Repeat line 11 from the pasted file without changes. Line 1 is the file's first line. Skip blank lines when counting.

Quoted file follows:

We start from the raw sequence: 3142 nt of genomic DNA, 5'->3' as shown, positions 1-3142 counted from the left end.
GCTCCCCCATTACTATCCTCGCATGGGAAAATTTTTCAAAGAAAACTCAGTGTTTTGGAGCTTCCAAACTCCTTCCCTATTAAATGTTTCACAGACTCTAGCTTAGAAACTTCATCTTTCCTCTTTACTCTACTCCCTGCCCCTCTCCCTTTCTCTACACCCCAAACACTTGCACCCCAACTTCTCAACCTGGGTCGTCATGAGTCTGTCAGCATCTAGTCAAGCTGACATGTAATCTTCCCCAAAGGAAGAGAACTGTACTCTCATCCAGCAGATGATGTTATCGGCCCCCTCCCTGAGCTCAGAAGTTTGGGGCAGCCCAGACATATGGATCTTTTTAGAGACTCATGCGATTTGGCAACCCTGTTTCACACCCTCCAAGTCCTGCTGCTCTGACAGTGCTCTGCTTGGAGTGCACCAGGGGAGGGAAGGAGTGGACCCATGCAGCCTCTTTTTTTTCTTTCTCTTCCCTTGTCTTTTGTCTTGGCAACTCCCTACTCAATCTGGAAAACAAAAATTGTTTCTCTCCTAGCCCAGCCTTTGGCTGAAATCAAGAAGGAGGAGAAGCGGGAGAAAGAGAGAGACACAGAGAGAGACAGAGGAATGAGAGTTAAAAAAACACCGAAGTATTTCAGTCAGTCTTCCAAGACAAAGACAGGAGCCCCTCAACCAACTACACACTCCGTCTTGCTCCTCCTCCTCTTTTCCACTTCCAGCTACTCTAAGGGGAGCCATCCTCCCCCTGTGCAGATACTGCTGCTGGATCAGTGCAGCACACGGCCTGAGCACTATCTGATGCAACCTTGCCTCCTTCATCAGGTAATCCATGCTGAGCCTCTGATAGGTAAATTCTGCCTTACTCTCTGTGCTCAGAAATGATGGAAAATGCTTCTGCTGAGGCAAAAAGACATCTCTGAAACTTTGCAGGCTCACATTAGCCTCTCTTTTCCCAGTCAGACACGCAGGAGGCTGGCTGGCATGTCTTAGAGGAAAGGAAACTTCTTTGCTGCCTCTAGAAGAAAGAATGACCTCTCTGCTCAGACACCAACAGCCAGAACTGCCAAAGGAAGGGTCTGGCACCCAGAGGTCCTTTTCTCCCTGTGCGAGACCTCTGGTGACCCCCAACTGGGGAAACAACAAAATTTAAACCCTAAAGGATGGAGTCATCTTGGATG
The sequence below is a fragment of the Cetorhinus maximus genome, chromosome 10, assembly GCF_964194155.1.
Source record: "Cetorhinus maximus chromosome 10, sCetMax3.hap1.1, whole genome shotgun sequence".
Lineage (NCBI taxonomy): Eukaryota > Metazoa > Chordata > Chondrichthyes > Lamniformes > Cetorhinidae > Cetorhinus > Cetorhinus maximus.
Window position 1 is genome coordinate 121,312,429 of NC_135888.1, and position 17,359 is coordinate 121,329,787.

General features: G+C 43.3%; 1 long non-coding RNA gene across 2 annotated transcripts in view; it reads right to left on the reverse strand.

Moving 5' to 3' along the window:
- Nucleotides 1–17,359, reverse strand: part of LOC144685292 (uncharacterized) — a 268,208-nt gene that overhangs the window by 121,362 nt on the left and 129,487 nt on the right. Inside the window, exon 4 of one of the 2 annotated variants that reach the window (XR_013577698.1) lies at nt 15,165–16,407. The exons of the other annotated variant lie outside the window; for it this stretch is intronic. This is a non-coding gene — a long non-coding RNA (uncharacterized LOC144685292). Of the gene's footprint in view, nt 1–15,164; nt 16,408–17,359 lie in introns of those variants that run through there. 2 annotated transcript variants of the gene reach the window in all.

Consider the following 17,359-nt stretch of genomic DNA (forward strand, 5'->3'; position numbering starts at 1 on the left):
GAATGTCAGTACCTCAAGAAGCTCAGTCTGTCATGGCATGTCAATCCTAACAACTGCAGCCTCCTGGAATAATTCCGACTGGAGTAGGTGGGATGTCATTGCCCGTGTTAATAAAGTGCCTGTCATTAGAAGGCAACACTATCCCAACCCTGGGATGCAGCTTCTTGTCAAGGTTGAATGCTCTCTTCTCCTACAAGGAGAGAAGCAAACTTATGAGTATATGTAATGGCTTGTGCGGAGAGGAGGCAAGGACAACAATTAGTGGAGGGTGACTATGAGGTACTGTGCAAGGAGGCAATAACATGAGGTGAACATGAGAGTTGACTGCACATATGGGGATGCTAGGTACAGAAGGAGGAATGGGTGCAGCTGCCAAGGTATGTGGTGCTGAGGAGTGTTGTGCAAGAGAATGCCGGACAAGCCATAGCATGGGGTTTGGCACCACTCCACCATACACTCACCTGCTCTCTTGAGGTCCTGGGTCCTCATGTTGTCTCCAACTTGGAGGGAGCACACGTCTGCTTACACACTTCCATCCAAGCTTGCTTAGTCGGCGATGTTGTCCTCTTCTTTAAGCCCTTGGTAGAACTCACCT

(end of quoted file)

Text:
GAATGTCAGTACCTCAAGAAGCTCAGTCTGTCATGGCATGTCAATCCTAACAACTGCAGCCTCCTGGAATAATTCCGACTGGAGTAGGTGGGATGTCATTGCCCGTGTTAATAAAGTGCCTGTCATTAGAAGGCAACACTATCCCAACCCTGGGATGCAGCTTCTTGTCAAGGTTGAATGCTCTCTTCTCCTACAAGGAGAGAAGCAAACTTATGAGTATATGTAATGGCTTGTGCGGAGAGGAGGCAAGGACAACAATTAGTGGAGGGTGACTATGAGGTACTGTGCAAGGAGGCAATAACATGAGGTGAACATGAGAGTTGACTGCACATATGGGGATGCTAGGTACAGAAGGAGGAATGGGTGCAGCTGCCAAGGTATGTGGTGCTGAGGAGTGTTGTGCAAGAGAATGCCGGACAAGCCATAGCATGGGGTTTGGCACCACTCCACCATACACTCACCTGCTCTCTTGAGGTCCTGGGTCCTCATGTTGTCTCCAACTTGGAGGGAGCACACGTCTGCTTACACACTTCCATCCAAGCTTGCTTAGTCGGCGATGTTGTCCTCTTCTTTAAGCCCTTGGTAGAACTCACCT